1. Age, and the cumulative effects of acidic and alkaline compounds that occur commonly in our environment, including road salt and harsh chemicals—heck, even contaminated rain puddles. These materials attack even the tiniest cracks, chips, or scratches, and eventually undermine the coating.
2. Failure of the clear-coat. Certain manufacturers, notably GM in the period
1998 – 2002, experimented with alternative coating materials (such as water-based urethanes). These materials did not meet the demands of everyday use and were abandoned. Unfortunately, owners of vehicles with these wheels are now discovering how these coatings fail to keep their shine. Fortunately, most of these wheels can be repolished and refinished while mounted on the vehicle, usually in just a few hours.
3. Inappropriate use of cleaners. Applying alkaline cleaners to polished (but uncoated) aluminum wheels (“billets”) will generally result in a cloudy haze forming over the entire surface. Fortunately, most wheels can be polished with jeweler’s rouge (or equivalent) while mounted on the vehicle and returned to new or nearly new condition in just a few hours. Regular polishing and waxing is required to combat the oxidation that inevitably dulls these wheels.
Can my wheels be restored to their original brightness?
Yes,usually. Most wheels that are discolored, cloudy, or dull can be restored to (or nearly to) their original appearance. Exceptions are wheels that are scratched, chipped or damaged by collision; the CNC lathes needed to repair those wheels are beyond the scope of any retail business. Most clouded wheels can be stripped, repolished and refinished while still on the vehicle. Such restoration typically requires 1-3 hours, depending on the wheel design.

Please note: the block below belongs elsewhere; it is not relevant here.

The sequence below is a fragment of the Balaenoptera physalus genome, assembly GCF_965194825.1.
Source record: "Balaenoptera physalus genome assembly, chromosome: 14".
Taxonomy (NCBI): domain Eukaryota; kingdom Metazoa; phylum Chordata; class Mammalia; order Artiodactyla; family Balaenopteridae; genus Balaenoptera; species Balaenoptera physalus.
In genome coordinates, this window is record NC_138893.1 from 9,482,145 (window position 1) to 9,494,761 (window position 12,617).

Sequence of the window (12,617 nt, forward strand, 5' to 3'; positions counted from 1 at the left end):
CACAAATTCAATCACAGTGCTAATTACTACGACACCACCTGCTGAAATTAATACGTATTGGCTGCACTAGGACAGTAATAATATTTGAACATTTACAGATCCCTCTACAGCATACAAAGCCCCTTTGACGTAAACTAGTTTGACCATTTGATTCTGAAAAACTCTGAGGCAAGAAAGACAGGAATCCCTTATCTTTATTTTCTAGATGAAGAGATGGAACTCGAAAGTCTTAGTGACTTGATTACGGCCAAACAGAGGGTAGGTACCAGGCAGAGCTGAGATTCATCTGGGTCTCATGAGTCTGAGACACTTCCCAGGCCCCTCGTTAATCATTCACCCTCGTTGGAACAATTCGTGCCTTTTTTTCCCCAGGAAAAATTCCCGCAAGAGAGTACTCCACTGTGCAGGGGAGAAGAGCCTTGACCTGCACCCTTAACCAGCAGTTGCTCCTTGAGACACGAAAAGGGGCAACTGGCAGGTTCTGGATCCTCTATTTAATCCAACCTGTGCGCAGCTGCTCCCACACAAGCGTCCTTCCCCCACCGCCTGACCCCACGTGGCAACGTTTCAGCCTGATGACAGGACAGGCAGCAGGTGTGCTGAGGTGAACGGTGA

How can I protect my wheels?
Clean them often using pH neutral cleaners; don’t let brake dust and contaminants accumulate for weeks at a time between washings. When clean, apply a protective wheel polish to preserve the clear coat as you do with the rest of the vehicle’s finish.
What about caked-on brake dust?
Brake dust is created by the friction between the brake pad and rotor during the normal use of disk brakes. These hot particles come flying off and embed themselves in the clear-coat finish of the wheel. If washed off promptly, these particles are relatively easy to remove. But when clear-coated wheels are left unwashed for weeks (or months!), the material “bakes” into the finish and requires significant scrubbing and chemical treatment to remove it. Depending on the wheel and the amount of buildup, removal may not be possible without completely refinishing the wheel. Modern wheel cleaners applied in the wash are designed to release “fresh” brake dust only; caked dust will require detailing or refinishing to restore their “new” appearance.
Why do tires fade and become discolored?
Like the wheels, your tires have several formidable enemies, including water, formaldehyde, petroleum distillates, ultraviolet (UV) light and ozone. Water washes away the natural oils and waxes in rubber that keep it elastic. Formaldehyde and petroleum distillates act as solvents, eating rubber on contact. When ozone is combined with UV light, a reaction occurs that attacks the tire and its polymers.